Using data from the US Environmental Protection Agency (EPA), researchers found that fish collected in the nation’s streams, rivers, and the Great Lakes contain alarmingly high amounts of toxic chemicals known as PFOS or perfluorooctanesulfonic acid, a synthetic poison that the federal government has banned.
Since their introduction in the 1950s, perfluoroalkyl and polyfluoroalkyl synthetic chemicals (PFAS), have been widely utilized for non-stick properties and resistance to stains, water, and grease on a broad variety of consumer products.
Since they do not dissolve in water or soil, PFAS have been given the nickname “forever chemicals.”
They have made their way into the water supply of the United States through both public and private sources. According to experts, the toxins eventually make their way into the food chain when they accumulate in the bodies of fish, shellfish, cattle, dairy, and game animals.
“The levels of PFOS found in freshwater fish often exceeded an astounding 8,000 parts per trillion,” said study coauthor David Andrews, a senior scientist at Environmental Working Group, the nonprofit environmental health organization that analyzed the data. Environmental Research, the environmental health and environmental science journal in which the study appeared, released the findings on Wednesday.
The maximum possible level of PFOS in U.S. drinking water is seventy parts per trillion, according to the U.S. Environmental Protection Agency (EPA). The EPA proposed a reduction in the maximum PFOS concentration in drinking water from 70 ppt to 0.02 ppt in 2022 in view of growing health concerns.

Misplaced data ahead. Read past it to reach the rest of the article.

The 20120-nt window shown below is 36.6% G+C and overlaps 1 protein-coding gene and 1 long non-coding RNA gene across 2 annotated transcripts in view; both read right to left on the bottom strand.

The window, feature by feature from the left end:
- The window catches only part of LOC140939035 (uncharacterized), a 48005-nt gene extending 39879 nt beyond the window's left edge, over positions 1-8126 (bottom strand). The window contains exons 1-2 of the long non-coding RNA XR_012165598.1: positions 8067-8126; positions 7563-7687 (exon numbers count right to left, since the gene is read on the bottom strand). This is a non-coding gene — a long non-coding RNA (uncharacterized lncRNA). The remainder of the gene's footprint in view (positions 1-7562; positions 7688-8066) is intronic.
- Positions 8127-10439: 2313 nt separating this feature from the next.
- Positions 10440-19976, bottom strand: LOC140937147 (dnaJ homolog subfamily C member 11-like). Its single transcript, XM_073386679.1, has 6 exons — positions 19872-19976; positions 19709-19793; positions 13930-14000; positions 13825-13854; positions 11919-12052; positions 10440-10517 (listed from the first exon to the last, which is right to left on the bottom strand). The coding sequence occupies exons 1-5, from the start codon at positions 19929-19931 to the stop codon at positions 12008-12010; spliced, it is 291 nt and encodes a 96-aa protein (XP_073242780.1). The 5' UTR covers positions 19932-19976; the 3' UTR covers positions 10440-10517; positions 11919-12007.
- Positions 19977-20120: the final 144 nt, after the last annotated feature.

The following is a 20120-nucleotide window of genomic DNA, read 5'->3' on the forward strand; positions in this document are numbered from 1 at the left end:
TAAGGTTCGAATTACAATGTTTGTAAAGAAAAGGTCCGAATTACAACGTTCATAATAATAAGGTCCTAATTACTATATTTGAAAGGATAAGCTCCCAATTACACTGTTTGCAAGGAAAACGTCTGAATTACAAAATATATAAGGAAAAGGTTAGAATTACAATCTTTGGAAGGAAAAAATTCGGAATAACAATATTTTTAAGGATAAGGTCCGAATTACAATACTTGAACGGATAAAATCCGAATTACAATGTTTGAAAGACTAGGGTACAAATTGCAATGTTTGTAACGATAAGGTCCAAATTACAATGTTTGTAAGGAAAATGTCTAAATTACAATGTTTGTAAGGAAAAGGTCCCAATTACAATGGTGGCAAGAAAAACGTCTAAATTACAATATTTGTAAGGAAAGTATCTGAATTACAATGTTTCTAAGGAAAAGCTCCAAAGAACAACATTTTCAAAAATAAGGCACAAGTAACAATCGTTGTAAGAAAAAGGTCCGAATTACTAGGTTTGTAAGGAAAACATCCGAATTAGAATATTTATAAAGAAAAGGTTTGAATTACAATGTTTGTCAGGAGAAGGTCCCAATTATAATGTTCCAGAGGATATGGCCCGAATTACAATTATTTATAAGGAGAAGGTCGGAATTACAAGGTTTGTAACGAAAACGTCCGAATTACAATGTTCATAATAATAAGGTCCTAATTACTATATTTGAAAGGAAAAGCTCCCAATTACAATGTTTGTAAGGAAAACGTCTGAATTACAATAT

Also, check out our interactive map of EPA fish testing data
— David Andrews (@dqasci) January 17, 2023
Difficult to avoid contact with PFAS
Experts claim that avoiding contact with PFAS is extremely difficult. Thousands of items, including non-stick cookware, mobile phones, carpets, clothes, cosmetics, furniture, and food packaging, contain chemicals added by manufacturers.
Many fast food containers and “eco-friendly” molded fiber bowls and trays were discovered to have PFAS in a 2020 examination.
Research conducted in 2021 revealed that fifty-two percent of cosmetics included PFAS, with the largest concentrations being reported in waterproof mascara (82 percent), foundations (63 percent), and long-lasting lipstick. The most often used ingredient was polytetrafluoroethylene, the material used to cover non-stick cookware.
Reports from the government
The Environmental Working Group used information gathered from two of the EPA’s own monitoring programs, the 2015 Great Lakes Human Health Fish Fillet Tissue Study, and the National Rivers and Streams Assessment (NRSA). The latter has been conducting periodic tests of stream conditions since 2008, while the former conducts studies every five years.
“The analysis focused on EPA wild-caught fish in rivers, streams, and throughout the Great Lakes from 2013 to 2015 as that was the latest data available,” Andrews said.
The contamination was widespread, impacting “nearly every fish across the country,” he said. “I believe there was one sample without detected levels of PFOS.”
Results for each state are broken out in an interactive map produced by the EWG. The study indicated that the level of PFOS and total PFAS in fish captured near urban regions was roughly three times higher than that observed in fish caught in nonurban areas. Fish caught in the Great Lakes had the greatest concentrations of these chemicals.